The prostate-specific membrane antigen (PSMA) is a type II transmembrane glycoprotein that is primarily expressed in prostatic tissues, and its expression is correlated with the degree of malignancy and further increases in metastatic. The ability of PSMA to easily penetrate tissues and diffuse with solid tumor lesions can reflect the statuses of metastasis. Prior studies show that PSMA PET/CT is superior to conventional imaging methods for lymph node metastatic detection and that the pre-treatment tPSA level and Gleason Score are associated with the PSMA uptake in primary PCa. Furthermore, the Maximum Standardized Uptake Value (SUVmax) is the most commonly used semi-quantitative parameter in PET/CT and prior studies have already been used to assess the degree of malignancy of PCa and predict extended pelvic lymph node metastases in intermediate to high-risk PCa patients by 68Ga-PSMA-11 or 68Ga-PSMA-617. 18F-PSMA-1007 is advantaged by its higher spatial resolution images and non-urinary excretion that reduces urinary clearance, this approach bears a great potential to facilitate the detection of primary PCa and metastatic lesions. However, to our knowledge, no prior studies have employed 18F-PSMA-1007 PET/CT to evaluate the diagnostic performance in risk stratification and distant metastases prediction in primary PCa.

The present study aims to retrospective investigated the role of 18F-PSMA-1007 PET/CT semi-quantitative parameters correlation among newly diagnosed PCa imaging, tPSA levels and Gleason Score, and to evaluate the prediction performance of 18F-PSMA-1007 PET/CT and clinicopathologic characteristics on PCa risk stratification and distant metastatic prediction.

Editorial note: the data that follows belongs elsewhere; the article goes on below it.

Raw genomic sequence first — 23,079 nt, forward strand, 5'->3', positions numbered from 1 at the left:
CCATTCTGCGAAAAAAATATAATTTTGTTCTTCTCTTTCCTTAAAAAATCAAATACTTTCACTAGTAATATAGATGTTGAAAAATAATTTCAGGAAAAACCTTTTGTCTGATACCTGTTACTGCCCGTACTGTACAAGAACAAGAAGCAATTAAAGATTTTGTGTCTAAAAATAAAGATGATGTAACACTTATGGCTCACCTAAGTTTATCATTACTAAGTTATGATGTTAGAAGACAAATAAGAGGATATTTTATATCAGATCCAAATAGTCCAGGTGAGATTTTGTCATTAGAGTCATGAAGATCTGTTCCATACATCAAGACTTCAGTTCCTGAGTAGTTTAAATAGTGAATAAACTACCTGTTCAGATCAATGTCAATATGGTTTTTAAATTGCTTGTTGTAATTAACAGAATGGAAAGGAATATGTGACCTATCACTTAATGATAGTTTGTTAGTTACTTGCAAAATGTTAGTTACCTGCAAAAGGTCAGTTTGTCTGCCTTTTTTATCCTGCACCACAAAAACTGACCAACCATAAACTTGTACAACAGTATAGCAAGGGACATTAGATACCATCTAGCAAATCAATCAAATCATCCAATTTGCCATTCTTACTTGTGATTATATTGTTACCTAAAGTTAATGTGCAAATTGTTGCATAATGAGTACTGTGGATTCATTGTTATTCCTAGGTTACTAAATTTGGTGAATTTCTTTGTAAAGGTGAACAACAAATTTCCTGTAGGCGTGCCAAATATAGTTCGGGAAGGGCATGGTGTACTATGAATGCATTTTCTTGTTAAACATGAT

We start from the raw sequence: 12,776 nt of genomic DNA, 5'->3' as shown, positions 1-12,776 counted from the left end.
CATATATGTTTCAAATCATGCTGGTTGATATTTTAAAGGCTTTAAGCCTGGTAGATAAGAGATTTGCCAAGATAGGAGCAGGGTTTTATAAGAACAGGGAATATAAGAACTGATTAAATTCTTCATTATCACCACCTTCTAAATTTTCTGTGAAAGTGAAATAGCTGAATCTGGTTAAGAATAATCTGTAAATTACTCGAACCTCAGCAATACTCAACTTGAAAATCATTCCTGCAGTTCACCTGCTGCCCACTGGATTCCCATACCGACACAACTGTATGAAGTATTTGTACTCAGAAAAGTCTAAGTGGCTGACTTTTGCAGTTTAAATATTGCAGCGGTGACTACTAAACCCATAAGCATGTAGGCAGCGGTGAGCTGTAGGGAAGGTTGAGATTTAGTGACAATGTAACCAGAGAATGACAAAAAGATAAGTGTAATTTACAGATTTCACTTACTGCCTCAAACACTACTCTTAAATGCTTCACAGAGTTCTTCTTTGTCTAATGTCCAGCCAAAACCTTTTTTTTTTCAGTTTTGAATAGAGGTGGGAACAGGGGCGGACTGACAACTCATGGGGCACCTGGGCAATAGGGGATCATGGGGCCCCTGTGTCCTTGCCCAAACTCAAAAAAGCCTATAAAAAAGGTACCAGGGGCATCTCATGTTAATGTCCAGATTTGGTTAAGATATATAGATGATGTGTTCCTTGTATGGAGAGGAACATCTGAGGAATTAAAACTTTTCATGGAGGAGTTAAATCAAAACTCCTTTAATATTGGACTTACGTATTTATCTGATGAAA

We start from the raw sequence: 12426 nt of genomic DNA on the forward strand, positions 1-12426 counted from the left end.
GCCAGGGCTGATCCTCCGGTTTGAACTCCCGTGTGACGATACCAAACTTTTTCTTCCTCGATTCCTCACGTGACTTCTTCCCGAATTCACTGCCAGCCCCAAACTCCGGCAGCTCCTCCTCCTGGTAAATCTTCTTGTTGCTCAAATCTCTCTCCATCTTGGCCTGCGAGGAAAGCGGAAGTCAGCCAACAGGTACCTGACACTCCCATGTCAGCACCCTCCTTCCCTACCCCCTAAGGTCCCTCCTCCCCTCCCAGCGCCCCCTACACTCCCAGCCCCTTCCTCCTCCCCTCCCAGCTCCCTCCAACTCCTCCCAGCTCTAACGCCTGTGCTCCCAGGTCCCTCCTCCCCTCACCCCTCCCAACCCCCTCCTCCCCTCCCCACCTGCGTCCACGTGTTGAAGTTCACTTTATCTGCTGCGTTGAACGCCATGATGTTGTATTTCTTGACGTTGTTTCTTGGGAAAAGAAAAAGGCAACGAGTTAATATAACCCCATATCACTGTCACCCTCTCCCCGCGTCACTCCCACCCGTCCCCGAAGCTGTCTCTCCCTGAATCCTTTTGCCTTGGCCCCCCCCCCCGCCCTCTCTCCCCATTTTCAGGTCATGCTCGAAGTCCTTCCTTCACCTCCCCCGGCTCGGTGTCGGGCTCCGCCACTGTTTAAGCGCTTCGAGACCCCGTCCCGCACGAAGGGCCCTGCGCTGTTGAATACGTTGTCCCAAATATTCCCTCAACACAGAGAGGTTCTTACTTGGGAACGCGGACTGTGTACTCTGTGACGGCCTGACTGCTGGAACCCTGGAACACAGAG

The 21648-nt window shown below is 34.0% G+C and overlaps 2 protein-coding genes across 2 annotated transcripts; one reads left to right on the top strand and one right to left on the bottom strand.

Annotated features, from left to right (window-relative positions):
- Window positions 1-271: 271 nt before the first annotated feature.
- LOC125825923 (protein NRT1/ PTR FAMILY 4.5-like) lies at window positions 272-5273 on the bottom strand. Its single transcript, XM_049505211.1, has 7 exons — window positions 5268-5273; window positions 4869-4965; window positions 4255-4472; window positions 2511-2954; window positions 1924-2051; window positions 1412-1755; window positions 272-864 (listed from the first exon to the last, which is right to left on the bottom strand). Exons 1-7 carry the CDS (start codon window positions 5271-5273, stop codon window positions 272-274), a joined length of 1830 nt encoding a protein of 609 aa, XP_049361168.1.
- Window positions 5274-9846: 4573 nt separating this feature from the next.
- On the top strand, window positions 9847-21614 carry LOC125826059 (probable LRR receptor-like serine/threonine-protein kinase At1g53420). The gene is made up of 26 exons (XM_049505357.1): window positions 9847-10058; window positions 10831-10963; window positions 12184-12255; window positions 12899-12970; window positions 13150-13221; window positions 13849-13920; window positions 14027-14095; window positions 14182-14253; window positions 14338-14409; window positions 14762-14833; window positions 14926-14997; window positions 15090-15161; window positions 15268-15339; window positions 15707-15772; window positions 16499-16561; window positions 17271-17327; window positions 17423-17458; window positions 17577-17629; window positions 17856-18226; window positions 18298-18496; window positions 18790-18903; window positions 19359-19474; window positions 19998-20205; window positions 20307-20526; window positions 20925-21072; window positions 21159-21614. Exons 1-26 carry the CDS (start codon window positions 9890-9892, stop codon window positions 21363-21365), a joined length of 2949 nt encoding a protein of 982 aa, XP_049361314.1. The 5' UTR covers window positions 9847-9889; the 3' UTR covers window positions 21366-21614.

Details
Condition Prostatic Neoplasms
Treatment Positron emission tomography/computerized tomography (PET/CT)
Clinical Study IdentifierNCT04521894
SponsorFirst Affiliated Hospital Xi'an Jiaotong University
Last Modified on26 April 2022

Eligibility

Yes No Not Sure

Inclusion Criteria

age between 40 and 100 years old
PSA >0.4 ng/mL for primary PCa with biopsy proven or RP diagnosis of prostate cancer
PSA >0.2 ng/mL after RP, PSA ≥2 ng/mL above the nadir after EBRT) or persisting PSA after radical treatment with rising PSA values
complete clinical, pathological, imaging and biochemical information

Exclusion Criteria

lack of histological examinationproven diagnosis of PCa
18F-PSMA PET/CT being performed after pharmacotherapy since PSMA-targeted imaging can be disturbed by previous therapie